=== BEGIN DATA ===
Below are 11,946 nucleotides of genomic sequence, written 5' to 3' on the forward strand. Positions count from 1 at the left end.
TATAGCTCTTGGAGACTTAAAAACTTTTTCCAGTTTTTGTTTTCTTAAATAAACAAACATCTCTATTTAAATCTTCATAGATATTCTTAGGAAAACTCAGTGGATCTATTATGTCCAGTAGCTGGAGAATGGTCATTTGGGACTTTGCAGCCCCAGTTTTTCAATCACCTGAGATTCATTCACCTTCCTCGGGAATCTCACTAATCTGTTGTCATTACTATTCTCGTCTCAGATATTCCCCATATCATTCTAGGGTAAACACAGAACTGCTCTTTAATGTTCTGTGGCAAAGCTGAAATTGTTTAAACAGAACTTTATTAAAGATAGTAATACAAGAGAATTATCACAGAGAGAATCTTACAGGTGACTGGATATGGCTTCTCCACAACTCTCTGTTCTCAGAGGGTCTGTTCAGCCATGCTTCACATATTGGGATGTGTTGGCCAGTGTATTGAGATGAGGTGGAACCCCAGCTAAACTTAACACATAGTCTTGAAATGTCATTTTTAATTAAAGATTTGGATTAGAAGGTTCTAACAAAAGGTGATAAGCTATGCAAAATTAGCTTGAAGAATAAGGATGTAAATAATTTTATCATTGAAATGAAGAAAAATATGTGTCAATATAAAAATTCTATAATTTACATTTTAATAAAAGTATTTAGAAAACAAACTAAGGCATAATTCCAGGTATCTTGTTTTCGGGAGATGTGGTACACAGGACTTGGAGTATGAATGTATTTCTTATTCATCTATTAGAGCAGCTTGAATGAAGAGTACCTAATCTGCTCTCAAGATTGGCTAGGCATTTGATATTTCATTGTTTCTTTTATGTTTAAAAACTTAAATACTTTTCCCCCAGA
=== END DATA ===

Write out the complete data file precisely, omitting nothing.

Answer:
Below are 11,946 nucleotides of genomic sequence, written 5' to 3' on the forward strand. Positions count from 1 at the left end.
TATAGCTCTTGGAGACTTAAAAACTTTTTCCAGTTTTTGTTTTCTTAAATAAACAAACATCTCTATTTAAATCTTCATAGATATTCTTAGGAAAACTCAGTGGATCTATTATGTCCAGTAGCTGGAGAATGGTCATTTGGGACTTTGCAGCCCCAGTTTTTCAATCACCTGAGATTCATTCACCTTCCTCGGGAATCTCACTAATCTGTTGTCATTACTATTCTCGTCTCAGATATTCCCCATATCATTCTAGGGTAAACACAGAACTGCTCTTTAATGTTCTGTGGCAAAGCTGAAATTGTTTAAACAGAACTTTATTAAAGATAGTAATACAAGAGAATTATCACAGAGAGAATCTTACAGGTGACTGGATATGGCTTCTCCACAACTCTCTGTTCTCAGAGGGTCTGTTCAGCCATGCTTCACATATTGGGATGTGTTGGCCAGTGTATTGAGATGAGGTGGAACCCCAGCTAAACTTAACACATAGTCTTGAAATGTCATTTTTAATTAAAGATTTGGATTAGAAGGTTCTAACAAAAGGTGATAAGCTATGCAAAATTAGCTTGAAGAATAAGGATGTAAATAATTTTATCATTGAAATGAAGAAAAATATGTGTCAATATAAAAATTCTATAATTTACATTTTAATAAAAGTATTTAGAAAACAAACTAAGGCATAATTCCAGGTATCTTGTTTTCGGGAGATGTGGTACACAGGACTTGGAGTATGAATGTATTTCTTATTCATCTATTAGAGCAGCTTGAATGAAGAGTACCTAATCTGCTCTCAAGATTGGCTAGGCATTTGATATTTCATTGTTTCTTTTATGTTTAAAAACTTAAATACTTTTCCCCCAGA